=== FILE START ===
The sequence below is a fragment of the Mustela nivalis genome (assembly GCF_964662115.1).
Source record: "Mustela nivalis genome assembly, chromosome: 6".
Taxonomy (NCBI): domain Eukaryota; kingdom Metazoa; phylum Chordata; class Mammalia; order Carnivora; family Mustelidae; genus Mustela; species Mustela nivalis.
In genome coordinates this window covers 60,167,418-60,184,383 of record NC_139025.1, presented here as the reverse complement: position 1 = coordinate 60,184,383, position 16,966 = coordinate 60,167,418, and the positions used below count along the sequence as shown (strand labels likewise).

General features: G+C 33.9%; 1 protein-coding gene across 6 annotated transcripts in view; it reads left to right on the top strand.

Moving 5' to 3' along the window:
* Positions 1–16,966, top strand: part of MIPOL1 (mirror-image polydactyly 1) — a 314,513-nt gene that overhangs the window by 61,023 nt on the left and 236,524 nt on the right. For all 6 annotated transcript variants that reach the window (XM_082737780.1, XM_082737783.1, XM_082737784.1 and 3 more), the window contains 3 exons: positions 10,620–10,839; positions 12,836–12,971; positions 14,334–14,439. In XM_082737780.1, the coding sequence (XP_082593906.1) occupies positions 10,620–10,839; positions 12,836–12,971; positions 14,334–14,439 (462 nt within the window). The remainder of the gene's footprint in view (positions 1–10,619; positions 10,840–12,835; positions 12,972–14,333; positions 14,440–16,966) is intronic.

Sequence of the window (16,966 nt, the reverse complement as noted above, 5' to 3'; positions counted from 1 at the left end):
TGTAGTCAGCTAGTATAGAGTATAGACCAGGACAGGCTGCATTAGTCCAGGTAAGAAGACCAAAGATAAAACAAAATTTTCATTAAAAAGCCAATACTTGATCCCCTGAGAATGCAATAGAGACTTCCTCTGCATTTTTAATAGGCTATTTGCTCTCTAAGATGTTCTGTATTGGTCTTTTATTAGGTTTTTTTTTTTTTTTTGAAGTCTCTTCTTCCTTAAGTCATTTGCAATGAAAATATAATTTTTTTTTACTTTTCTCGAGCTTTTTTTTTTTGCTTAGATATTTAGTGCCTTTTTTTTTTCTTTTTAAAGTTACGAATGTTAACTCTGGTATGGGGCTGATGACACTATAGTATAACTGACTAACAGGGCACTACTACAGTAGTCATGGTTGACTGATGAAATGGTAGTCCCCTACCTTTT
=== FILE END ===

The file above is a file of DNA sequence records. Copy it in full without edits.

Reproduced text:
The sequence below is a fragment of the Mustela nivalis genome (assembly GCF_964662115.1).
Source record: "Mustela nivalis genome assembly, chromosome: 6".
Taxonomy (NCBI): domain Eukaryota; kingdom Metazoa; phylum Chordata; class Mammalia; order Carnivora; family Mustelidae; genus Mustela; species Mustela nivalis.
In genome coordinates this window covers 60,167,418-60,184,383 of record NC_139025.1, presented here as the reverse complement: position 1 = coordinate 60,184,383, position 16,966 = coordinate 60,167,418, and the positions used below count along the sequence as shown (strand labels likewise).

General features: G+C 33.9%; 1 protein-coding gene across 6 annotated transcripts in view; it reads left to right on the top strand.

Moving 5' to 3' along the window:
* Positions 1–16,966, top strand: part of MIPOL1 (mirror-image polydactyly 1) — a 314,513-nt gene that overhangs the window by 61,023 nt on the left and 236,524 nt on the right. For all 6 annotated transcript variants that reach the window (XM_082737780.1, XM_082737783.1, XM_082737784.1 and 3 more), the window contains 3 exons: positions 10,620–10,839; positions 12,836–12,971; positions 14,334–14,439. In XM_082737780.1, the coding sequence (XP_082593906.1) occupies positions 10,620–10,839; positions 12,836–12,971; positions 14,334–14,439 (462 nt within the window). The remainder of the gene's footprint in view (positions 1–10,619; positions 10,840–12,835; positions 12,972–14,333; positions 14,440–16,966) is intronic.

Sequence of the window (16,966 nt, the reverse complement as noted above, 5' to 3'; positions counted from 1 at the left end):
TGTAGTCAGCTAGTATAGAGTATAGACCAGGACAGGCTGCATTAGTCCAGGTAAGAAGACCAAAGATAAAACAAAATTTTCATTAAAAAGCCAATACTTGATCCCCTGAGAATGCAATAGAGACTTCCTCTGCATTTTTAATAGGCTATTTGCTCTCTAAGATGTTCTGTATTGGTCTTTTATTAGGTTTTTTTTTTTTTTTTGAAGTCTCTTCTTCCTTAAGTCATTTGCAATGAAAATATAATTTTTTTTTACTTTTCTCGAGCTTTTTTTTTTTGCTTAGATATTTAGTGCCTTTTTTTTTTCTTTTTAAAGTTACGAATGTTAACTCTGGTATGGGGCTGATGACACTATAGTATAACTGACTAACAGGGCACTACTACAGTAGTCATGGTTGACTGATGAAATGGTAGTCCCCTACCTTTT